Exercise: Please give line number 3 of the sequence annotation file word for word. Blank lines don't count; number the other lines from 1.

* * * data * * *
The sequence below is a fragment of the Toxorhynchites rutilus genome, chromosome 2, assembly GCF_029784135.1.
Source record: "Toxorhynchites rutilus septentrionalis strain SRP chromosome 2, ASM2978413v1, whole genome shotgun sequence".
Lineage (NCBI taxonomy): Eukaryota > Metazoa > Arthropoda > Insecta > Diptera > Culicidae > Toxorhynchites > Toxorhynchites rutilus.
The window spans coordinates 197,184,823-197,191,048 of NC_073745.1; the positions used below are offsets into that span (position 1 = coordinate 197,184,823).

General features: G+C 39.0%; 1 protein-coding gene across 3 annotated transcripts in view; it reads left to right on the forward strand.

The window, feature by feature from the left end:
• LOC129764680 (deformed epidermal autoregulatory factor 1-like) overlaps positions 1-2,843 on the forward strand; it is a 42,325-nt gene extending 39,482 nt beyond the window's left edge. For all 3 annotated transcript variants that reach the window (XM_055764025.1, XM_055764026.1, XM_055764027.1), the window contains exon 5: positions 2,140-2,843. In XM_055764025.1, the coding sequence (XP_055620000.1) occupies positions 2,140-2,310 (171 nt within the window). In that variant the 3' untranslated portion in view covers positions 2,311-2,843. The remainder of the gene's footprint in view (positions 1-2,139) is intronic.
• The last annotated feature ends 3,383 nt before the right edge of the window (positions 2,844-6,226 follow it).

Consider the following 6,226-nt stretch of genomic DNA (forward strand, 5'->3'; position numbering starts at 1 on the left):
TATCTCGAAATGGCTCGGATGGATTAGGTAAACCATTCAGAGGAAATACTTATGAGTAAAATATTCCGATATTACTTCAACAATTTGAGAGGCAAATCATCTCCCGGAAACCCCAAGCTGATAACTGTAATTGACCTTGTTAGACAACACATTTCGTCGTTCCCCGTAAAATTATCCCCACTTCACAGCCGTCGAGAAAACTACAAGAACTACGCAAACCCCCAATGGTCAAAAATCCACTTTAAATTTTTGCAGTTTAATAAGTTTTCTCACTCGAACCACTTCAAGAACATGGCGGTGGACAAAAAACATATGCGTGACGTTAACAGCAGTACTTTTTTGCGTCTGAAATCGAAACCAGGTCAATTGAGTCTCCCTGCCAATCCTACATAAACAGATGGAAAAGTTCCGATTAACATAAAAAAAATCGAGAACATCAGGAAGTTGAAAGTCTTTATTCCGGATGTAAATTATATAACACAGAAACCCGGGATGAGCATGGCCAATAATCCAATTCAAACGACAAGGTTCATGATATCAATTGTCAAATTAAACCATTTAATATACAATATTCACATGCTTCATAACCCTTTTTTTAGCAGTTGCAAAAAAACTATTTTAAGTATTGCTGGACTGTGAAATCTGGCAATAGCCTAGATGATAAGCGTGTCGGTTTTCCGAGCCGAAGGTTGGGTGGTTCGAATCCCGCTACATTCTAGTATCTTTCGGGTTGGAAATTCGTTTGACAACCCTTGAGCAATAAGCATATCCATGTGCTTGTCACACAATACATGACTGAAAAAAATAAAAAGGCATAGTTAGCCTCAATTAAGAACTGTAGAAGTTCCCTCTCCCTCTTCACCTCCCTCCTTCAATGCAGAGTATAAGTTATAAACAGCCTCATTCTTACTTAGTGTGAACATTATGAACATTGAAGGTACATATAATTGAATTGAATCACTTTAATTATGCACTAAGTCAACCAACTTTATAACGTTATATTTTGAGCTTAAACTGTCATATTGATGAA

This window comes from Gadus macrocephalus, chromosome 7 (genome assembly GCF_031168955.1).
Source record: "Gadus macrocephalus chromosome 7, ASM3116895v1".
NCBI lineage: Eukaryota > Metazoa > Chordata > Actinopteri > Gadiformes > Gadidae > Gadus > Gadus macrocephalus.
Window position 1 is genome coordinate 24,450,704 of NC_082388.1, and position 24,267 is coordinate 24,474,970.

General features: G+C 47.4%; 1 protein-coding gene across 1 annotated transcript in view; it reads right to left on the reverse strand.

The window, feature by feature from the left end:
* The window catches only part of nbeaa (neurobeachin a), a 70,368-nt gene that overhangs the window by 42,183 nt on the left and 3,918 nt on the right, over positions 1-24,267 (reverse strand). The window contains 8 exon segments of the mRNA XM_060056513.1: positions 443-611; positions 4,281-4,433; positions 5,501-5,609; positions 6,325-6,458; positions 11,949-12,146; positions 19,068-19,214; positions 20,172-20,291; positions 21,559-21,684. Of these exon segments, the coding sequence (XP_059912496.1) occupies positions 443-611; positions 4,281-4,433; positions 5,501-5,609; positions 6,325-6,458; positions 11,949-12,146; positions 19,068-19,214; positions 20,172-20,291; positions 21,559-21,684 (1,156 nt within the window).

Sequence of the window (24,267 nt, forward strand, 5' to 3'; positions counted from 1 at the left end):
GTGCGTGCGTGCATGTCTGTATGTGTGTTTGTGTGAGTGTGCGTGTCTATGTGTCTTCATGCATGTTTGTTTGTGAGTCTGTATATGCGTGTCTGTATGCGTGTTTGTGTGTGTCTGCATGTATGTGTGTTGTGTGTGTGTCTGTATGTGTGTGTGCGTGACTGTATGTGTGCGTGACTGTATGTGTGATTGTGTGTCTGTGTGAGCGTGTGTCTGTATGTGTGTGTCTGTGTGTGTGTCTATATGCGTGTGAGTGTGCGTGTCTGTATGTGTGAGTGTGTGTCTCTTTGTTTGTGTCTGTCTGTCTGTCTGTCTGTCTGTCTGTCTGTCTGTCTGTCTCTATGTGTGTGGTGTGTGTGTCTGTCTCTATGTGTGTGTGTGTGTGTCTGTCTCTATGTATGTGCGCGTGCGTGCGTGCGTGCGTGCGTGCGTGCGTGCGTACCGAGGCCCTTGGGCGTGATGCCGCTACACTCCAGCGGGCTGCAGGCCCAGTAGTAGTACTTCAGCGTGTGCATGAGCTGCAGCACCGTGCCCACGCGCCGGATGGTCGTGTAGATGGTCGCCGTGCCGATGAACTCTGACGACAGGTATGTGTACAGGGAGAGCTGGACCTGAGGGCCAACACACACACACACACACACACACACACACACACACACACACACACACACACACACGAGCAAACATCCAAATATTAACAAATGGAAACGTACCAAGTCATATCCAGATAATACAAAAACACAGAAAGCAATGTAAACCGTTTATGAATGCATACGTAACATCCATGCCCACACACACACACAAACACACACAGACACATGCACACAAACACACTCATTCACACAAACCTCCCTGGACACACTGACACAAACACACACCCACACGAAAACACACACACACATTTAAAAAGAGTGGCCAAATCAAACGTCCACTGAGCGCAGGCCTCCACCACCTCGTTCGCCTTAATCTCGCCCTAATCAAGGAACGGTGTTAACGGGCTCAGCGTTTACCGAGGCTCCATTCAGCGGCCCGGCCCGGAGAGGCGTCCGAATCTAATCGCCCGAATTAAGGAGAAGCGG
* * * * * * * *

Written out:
Lineage (NCBI taxonomy): Eukaryota > Metazoa > Arthropoda > Insecta > Diptera > Culicidae > Toxorhynchites > Toxorhynchites rutilus.